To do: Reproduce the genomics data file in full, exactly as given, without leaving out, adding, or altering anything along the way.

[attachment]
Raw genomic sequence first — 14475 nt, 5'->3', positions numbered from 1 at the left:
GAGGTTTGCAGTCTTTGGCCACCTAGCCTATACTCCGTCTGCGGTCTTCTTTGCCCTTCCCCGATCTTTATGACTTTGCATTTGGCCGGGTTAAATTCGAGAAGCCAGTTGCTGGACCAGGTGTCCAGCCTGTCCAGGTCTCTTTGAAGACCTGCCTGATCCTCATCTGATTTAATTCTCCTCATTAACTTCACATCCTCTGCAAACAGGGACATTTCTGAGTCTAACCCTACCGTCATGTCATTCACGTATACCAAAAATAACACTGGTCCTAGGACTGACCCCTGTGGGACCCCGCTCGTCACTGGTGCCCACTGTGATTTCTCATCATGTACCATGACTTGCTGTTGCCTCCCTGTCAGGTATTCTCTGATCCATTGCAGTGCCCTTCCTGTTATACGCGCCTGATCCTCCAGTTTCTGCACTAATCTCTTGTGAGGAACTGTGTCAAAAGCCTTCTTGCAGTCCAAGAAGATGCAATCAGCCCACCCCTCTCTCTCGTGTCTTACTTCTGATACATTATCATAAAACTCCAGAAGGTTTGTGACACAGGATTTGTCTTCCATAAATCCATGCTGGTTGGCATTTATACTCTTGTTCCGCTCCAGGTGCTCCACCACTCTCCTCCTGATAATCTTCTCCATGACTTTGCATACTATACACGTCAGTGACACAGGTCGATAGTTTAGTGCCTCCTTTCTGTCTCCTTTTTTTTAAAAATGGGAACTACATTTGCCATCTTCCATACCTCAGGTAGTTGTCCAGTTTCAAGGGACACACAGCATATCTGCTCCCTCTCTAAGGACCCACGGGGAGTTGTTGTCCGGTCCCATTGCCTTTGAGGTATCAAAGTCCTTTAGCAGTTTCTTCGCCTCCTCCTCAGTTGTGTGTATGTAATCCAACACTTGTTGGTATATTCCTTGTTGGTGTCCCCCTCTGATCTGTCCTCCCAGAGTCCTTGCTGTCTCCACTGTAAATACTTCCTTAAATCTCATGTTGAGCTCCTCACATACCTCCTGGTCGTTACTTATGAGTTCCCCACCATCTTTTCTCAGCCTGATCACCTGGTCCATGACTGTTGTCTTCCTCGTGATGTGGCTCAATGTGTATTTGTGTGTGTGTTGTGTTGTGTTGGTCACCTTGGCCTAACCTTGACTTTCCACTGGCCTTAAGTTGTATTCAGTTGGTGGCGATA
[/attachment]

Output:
Raw genomic sequence first — 14475 nt, 5'->3', positions numbered from 1 at the left:
GAGGTTTGCAGTCTTTGGCCACCTAGCCTATACTCCGTCTGCGGTCTTCTTTGCCCTTCCCCGATCTTTATGACTTTGCATTTGGCCGGGTTAAATTCGAGAAGCCAGTTGCTGGACCAGGTGTCCAGCCTGTCCAGGTCTCTTTGAAGACCTGCCTGATCCTCATCTGATTTAATTCTCCTCATTAACTTCACATCCTCTGCAAACAGGGACATTTCTGAGTCTAACCCTACCGTCATGTCATTCACGTATACCAAAAATAACACTGGTCCTAGGACTGACCCCTGTGGGACCCCGCTCGTCACTGGTGCCCACTGTGATTTCTCATCATGTACCATGACTTGCTGTTGCCTCCCTGTCAGGTATTCTCTGATCCATTGCAGTGCCCTTCCTGTTATACGCGCCTGATCCTCCAGTTTCTGCACTAATCTCTTGTGAGGAACTGTGTCAAAAGCCTTCTTGCAGTCCAAGAAGATGCAATCAGCCCACCCCTCTCTCTCGTGTCTTACTTCTGATACATTATCATAAAACTCCAGAAGGTTTGTGACACAGGATTTGTCTTCCATAAATCCATGCTGGTTGGCATTTATACTCTTGTTCCGCTCCAGGTGCTCCACCACTCTCCTCCTGATAATCTTCTCCATGACTTTGCATACTATACACGTCAGTGACACAGGTCGATAGTTTAGTGCCTCCTTTCTGTCTCCTTTTTTTTAAAAATGGGAACTACATTTGCCATCTTCCATACCTCAGGTAGTTGTCCAGTTTCAAGGGACACACAGCATATCTGCTCCCTCTCTAAGGACCCACGGGGAGTTGTTGTCCGGTCCCATTGCCTTTGAGGTATCAAAGTCCTTTAGCAGTTTCTTCGCCTCCTCCTCAGTTGTGTGTATGTAATCCAACACTTGTTGGTATATTCCTTGTTGGTGTCCCCCTCTGATCTGTCCTCCCAGAGTCCTTGCTGTCTCCACTGTAAATACTTCCTTAAATCTCATGTTGAGCTCCTCACATACCTCCTGGTCGTTACTTATGAGTTCCCCACCATCTTTTCTCAGCCTGATCACCTGGTCCATGACTGTTGTCTTCCTCGTGATGTGGCTCAATGTGTATTTGTGTGTGTGTTGTGTTGTGTTGGTCACCTTGGCCTAACCTTGACTTTCCACTGGCCTTAAGTTGTATTCAGTTGGTGGCGATA